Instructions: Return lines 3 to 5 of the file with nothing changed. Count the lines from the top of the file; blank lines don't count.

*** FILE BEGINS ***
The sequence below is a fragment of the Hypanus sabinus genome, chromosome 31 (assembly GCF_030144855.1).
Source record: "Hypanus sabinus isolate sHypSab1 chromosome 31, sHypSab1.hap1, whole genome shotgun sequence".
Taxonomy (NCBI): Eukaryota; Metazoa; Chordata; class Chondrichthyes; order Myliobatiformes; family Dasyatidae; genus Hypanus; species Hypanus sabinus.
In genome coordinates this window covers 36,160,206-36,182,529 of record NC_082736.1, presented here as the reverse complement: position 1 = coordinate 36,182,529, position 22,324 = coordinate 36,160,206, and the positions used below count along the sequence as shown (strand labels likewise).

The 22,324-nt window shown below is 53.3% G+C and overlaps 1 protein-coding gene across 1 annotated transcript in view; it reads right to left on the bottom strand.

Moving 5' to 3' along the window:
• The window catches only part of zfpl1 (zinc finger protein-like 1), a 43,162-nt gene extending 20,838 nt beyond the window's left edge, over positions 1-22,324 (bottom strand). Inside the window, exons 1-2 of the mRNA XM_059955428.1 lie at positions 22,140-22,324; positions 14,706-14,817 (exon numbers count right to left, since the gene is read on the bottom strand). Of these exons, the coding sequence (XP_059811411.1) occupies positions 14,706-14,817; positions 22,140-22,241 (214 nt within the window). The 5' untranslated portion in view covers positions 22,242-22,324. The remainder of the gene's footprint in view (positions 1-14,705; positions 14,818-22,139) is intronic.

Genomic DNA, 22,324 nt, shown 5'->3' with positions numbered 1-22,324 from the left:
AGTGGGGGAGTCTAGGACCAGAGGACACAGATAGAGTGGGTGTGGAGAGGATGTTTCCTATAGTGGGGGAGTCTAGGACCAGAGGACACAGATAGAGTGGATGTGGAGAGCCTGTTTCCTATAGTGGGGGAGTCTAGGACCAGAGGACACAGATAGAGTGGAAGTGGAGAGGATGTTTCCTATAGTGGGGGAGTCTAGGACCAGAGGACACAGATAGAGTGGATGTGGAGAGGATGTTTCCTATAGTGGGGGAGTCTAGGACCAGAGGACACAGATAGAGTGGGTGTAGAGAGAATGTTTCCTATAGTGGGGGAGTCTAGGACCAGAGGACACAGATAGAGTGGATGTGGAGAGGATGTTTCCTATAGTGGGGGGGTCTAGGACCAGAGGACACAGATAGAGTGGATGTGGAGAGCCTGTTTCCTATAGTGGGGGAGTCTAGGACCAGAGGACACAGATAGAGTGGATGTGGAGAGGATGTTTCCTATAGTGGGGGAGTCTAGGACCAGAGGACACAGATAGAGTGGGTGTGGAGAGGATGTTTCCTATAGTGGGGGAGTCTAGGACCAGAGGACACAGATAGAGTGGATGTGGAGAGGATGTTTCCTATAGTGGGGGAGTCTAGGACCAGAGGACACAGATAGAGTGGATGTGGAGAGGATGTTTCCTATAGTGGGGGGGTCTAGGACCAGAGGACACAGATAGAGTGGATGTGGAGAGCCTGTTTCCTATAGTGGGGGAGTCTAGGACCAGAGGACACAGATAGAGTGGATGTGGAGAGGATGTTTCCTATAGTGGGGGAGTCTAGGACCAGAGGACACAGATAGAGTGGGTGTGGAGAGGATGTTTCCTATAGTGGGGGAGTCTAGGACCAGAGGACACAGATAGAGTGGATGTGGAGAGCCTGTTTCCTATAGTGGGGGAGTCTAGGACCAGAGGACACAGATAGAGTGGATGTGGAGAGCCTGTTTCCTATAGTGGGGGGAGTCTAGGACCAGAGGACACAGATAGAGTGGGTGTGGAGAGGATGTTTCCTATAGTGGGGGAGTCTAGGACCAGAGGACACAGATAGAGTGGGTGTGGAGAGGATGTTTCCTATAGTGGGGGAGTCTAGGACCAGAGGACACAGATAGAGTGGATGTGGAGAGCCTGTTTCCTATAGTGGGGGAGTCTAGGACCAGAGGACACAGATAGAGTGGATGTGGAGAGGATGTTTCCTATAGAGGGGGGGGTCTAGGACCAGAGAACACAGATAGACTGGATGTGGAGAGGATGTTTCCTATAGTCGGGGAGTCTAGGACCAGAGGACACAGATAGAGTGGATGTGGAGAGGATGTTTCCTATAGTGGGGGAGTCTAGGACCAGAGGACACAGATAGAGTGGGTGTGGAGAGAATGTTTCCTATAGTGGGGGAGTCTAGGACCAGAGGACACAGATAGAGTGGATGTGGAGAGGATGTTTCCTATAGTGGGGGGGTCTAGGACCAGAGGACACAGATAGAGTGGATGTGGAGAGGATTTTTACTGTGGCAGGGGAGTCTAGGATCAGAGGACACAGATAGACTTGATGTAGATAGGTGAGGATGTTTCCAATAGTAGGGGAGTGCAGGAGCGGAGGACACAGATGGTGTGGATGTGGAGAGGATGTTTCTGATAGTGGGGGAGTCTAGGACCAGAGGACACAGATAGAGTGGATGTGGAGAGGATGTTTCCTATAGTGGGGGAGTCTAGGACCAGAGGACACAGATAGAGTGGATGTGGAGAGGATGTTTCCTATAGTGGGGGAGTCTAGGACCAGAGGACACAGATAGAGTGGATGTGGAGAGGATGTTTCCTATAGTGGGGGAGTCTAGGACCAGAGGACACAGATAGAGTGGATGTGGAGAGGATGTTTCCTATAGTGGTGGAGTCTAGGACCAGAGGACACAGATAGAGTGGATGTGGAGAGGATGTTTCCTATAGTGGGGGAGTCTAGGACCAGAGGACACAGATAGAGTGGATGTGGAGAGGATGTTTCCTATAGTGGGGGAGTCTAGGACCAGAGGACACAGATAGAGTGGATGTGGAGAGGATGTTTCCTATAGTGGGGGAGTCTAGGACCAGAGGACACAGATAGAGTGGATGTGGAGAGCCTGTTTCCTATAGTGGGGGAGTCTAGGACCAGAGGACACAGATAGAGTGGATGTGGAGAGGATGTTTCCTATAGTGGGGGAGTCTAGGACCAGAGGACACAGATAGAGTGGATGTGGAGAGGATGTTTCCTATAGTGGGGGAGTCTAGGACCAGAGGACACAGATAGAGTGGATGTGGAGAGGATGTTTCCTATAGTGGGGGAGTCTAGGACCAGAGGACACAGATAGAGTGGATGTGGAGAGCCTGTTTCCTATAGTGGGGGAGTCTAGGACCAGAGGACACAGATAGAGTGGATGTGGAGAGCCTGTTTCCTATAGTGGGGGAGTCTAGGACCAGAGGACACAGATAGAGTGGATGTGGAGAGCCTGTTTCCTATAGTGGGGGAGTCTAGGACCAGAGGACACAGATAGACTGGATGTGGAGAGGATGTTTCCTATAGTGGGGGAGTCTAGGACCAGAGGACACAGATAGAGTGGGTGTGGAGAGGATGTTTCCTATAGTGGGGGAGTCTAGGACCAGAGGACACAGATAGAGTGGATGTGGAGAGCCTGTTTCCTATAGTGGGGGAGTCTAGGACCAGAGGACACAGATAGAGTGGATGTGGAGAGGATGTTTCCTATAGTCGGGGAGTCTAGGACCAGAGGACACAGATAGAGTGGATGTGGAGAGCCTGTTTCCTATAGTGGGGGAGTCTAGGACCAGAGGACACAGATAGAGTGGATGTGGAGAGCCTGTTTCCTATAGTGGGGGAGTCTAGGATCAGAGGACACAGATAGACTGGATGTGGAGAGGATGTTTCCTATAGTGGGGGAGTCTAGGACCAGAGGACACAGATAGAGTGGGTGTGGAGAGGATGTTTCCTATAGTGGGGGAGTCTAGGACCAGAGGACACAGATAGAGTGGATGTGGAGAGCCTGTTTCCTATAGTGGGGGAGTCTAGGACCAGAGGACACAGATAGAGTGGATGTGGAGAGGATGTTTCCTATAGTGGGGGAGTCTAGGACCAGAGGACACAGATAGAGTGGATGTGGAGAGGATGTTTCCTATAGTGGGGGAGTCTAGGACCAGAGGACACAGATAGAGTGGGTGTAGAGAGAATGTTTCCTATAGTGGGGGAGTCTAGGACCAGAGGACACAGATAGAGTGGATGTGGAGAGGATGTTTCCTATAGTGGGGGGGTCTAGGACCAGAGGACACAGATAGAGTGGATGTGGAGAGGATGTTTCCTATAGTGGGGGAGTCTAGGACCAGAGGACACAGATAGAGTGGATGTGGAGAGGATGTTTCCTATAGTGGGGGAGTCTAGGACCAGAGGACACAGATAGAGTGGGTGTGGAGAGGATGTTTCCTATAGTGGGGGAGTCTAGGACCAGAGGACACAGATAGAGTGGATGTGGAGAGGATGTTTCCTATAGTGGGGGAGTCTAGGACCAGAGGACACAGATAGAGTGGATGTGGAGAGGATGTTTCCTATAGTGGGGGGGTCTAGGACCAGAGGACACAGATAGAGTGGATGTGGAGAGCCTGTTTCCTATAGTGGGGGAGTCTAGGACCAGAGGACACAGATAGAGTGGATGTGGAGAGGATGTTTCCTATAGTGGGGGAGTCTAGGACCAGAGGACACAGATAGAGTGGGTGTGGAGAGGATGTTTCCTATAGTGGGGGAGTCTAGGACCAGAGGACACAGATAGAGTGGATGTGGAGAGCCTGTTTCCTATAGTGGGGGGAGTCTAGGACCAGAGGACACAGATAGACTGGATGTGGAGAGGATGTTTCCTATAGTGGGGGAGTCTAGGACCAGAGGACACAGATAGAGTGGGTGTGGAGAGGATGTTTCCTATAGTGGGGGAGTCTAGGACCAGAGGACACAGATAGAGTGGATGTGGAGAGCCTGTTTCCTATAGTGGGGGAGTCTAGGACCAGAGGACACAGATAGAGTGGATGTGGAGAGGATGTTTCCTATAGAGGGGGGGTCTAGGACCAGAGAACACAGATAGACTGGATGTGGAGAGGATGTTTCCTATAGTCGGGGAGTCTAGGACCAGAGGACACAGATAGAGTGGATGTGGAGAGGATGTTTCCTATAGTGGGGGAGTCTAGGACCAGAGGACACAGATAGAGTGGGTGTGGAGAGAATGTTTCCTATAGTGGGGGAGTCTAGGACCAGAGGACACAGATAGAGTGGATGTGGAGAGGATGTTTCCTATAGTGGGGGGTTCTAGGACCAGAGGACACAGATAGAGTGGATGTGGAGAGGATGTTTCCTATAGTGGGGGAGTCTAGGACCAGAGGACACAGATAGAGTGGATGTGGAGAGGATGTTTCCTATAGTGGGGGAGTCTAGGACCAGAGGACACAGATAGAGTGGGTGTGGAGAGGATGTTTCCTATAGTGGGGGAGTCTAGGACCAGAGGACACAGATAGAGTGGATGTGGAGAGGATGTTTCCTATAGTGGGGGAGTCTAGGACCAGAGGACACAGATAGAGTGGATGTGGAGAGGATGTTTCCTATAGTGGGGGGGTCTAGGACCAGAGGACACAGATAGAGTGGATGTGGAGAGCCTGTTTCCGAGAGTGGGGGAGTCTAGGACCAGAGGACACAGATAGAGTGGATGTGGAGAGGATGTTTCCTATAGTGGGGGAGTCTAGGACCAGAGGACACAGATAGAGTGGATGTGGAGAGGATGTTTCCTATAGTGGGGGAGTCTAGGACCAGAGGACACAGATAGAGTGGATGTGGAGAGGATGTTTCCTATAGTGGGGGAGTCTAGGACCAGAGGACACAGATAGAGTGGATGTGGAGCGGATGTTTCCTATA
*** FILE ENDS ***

Taxonomy (NCBI): Eukaryota; Metazoa; Chordata; class Chondrichthyes; order Myliobatiformes; family Dasyatidae; genus Hypanus; species Hypanus sabinus.
In genome coordinates this window covers 36,160,206-36,182,529 of record NC_082736.1, presented here as the reverse complement: position 1 = coordinate 36,182,529, position 22,324 = coordinate 36,160,206, and the positions used below count along the sequence as shown (strand labels likewise).

The 22,324-nt window shown below is 53.3% G+C and overlaps 1 protein-coding gene across 1 annotated transcript in view; it reads right to left on the bottom strand.